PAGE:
The following is an extract from my upcoming book Strategic Communications: The Science Behind the Art. It’s a practical guide to creating integrated communications campaigns and achieving optimum PR outcomes. Pre-order it now.
The ideal time to start creating an annual Public Relations plan is September of the previous year. In many organisations, it’s left too late, meaning you spend the first quarter of the year playing catch up, or that you rush through it as a box-ticking exercise and don’t feel the benefit through the year.
A successful annual plan involves quite a bit of groundwork before you start filling in details on the calendar. Research should include the following elements:
- Clear objectives: As seen in Chapter 3, it’s almost impossible to achieve optimum PR results without a clear objective and supporting goals. Communications objectives should always support business objectives, so it’s wise to consult sales and operational teams on what they’re setting out to achieve in the coming year. Action: Create your annual PR plan document and write your objectives in it. PowerPoint is a useful for creating a plan that’s easy to amend.
- Key messages: Once objectives have been set, the PR and Communications teams should work with their colleagues across operational and sales departments to hone key messages for the year. A maximum of three key messages should be set, and all Public Relations activity for the year should support those key messages. To figure out what your organisation’s key messages might be, ask this question: “If the public only knew three things about our company at the end of the year, what would we want those three things to be?” Action: Set a meeting with relevant colleagues and decide your three key messages for next year, and document them in your plan.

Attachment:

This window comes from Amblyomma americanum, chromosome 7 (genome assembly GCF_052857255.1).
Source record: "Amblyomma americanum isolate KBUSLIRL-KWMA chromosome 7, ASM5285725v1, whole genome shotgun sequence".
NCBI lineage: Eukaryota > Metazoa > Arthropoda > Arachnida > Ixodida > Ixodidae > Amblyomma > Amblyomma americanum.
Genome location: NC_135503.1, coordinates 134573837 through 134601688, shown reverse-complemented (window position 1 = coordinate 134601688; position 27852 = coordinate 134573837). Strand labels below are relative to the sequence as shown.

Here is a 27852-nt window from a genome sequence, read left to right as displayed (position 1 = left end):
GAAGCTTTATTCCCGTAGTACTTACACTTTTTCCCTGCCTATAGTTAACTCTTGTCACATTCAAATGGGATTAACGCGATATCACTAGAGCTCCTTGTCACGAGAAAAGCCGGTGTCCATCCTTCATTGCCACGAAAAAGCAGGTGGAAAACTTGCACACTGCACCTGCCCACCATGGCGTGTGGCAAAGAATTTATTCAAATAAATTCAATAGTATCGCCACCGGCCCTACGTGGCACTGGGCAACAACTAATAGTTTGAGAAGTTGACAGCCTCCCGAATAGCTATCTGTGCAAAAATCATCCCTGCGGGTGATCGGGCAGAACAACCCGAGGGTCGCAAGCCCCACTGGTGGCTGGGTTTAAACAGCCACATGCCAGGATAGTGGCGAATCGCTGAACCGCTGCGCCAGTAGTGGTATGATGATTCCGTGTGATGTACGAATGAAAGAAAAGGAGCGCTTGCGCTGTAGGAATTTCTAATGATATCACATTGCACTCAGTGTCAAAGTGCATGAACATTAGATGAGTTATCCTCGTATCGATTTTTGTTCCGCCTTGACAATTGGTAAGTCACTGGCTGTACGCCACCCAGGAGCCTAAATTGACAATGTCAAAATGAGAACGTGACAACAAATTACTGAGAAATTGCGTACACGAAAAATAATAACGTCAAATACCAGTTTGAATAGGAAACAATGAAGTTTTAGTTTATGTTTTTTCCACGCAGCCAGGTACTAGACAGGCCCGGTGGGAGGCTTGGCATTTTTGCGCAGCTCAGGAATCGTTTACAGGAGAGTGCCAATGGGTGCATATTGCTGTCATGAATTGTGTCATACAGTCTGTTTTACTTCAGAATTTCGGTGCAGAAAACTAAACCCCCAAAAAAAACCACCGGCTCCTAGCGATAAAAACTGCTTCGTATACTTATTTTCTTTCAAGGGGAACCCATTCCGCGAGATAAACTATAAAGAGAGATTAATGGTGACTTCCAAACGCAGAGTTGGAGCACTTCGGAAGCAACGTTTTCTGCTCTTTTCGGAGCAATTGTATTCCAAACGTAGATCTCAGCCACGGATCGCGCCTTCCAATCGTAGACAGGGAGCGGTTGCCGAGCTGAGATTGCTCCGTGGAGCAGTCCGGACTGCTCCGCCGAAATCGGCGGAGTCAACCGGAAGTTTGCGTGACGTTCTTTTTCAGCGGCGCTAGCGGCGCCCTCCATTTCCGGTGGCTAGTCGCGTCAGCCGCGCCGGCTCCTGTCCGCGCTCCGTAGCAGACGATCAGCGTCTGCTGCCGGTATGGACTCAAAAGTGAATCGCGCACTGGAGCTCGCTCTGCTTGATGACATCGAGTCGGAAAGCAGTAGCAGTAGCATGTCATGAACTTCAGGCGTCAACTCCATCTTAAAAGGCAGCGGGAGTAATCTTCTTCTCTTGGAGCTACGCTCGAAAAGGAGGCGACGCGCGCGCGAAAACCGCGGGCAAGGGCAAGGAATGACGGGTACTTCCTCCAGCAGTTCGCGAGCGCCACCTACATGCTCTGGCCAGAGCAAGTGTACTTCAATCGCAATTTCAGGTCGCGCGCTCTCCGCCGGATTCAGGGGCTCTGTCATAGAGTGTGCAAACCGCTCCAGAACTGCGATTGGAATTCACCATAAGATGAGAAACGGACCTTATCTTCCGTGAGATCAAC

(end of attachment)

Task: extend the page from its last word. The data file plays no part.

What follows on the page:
- Target media: What websites, TV shows, radio, newspapers and magazines are likely to talk about your company? Go back to your customer profile to decide what’s likely to work. Do you approach your target markets by region e.g. “We’re aiming to grow our business in Latin America”, or by segment e.g. “We’re aiming to grow our business among millennial-aged women”. Action: Create a list of all relevant media outlets in a spreadsheet, along with their social profiles and contact details, to be added to the plan. (Note: Every day, new companies are launching flashier software and other ways of reaching media organisations, but for a reliable, low-budget PR calendar, the good old spreadsheet works just fine.)
- Intelligence gathering: Most media outlets will be able to provide a media kit which gives details of their focus as well as their audiences and circulation. Many will also be able to provide a list of features they plan to run through the following year. By getting your hands on this, you can spot relevant opportunities well ahead of time and capitalise on them. Action: Collect media kits for each publication including target audience details, deadlines and most importantly forward features.